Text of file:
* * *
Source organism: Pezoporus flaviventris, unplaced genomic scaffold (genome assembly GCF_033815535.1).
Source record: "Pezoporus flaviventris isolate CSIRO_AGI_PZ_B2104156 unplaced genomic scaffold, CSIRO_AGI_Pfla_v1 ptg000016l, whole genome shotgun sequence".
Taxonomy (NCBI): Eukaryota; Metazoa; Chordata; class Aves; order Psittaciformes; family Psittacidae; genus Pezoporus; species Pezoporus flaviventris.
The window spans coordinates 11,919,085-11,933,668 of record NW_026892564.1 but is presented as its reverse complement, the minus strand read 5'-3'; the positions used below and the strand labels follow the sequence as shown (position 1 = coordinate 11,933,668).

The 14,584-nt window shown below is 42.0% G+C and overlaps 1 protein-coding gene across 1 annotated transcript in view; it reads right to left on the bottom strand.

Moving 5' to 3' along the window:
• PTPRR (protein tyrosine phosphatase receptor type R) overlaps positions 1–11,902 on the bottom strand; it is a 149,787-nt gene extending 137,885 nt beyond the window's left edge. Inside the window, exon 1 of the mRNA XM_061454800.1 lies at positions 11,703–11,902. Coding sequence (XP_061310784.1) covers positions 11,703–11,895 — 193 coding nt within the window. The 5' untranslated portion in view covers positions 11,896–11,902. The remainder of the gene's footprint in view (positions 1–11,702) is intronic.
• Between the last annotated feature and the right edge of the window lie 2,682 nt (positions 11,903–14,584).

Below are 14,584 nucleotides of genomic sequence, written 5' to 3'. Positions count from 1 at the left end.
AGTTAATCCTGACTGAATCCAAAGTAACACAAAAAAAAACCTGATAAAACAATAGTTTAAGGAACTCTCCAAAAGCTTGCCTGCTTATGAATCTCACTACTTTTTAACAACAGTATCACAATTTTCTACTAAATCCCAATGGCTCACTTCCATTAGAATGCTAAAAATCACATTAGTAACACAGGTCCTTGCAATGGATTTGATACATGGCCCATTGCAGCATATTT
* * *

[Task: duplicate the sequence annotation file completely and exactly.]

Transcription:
Source organism: Pezoporus flaviventris, unplaced genomic scaffold (genome assembly GCF_033815535.1).
Source record: "Pezoporus flaviventris isolate CSIRO_AGI_PZ_B2104156 unplaced genomic scaffold, CSIRO_AGI_Pfla_v1 ptg000016l, whole genome shotgun sequence".
Taxonomy (NCBI): Eukaryota; Metazoa; Chordata; class Aves; order Psittaciformes; family Psittacidae; genus Pezoporus; species Pezoporus flaviventris.
The window spans coordinates 11,919,085-11,933,668 of record NW_026892564.1 but is presented as its reverse complement, the minus strand read 5'-3'; the positions used below and the strand labels follow the sequence as shown (position 1 = coordinate 11,933,668).

The 14,584-nt window shown below is 42.0% G+C and overlaps 1 protein-coding gene across 1 annotated transcript in view; it reads right to left on the bottom strand.

Moving 5' to 3' along the window:
• PTPRR (protein tyrosine phosphatase receptor type R) overlaps positions 1–11,902 on the bottom strand; it is a 149,787-nt gene extending 137,885 nt beyond the window's left edge. Inside the window, exon 1 of the mRNA XM_061454800.1 lies at positions 11,703–11,902. Coding sequence (XP_061310784.1) covers positions 11,703–11,895 — 193 coding nt within the window. The 5' untranslated portion in view covers positions 11,896–11,902. The remainder of the gene's footprint in view (positions 1–11,702) is intronic.
• Between the last annotated feature and the right edge of the window lie 2,682 nt (positions 11,903–14,584).

Below are 14,584 nucleotides of genomic sequence, written 5' to 3'. Positions count from 1 at the left end.
AGTTAATCCTGACTGAATCCAAAGTAACACAAAAAAAAACCTGATAAAACAATAGTTTAAGGAACTCTCCAAAAGCTTGCCTGCTTATGAATCTCACTACTTTTTAACAACAGTATCACAATTTTCTACTAAATCCCAATGGCTCACTTCCATTAGAATGCTAAAAATCACATTAGTAACACAGGTCCTTGCAATGGATTTGATACATGGCCCATTGCAGCATATTT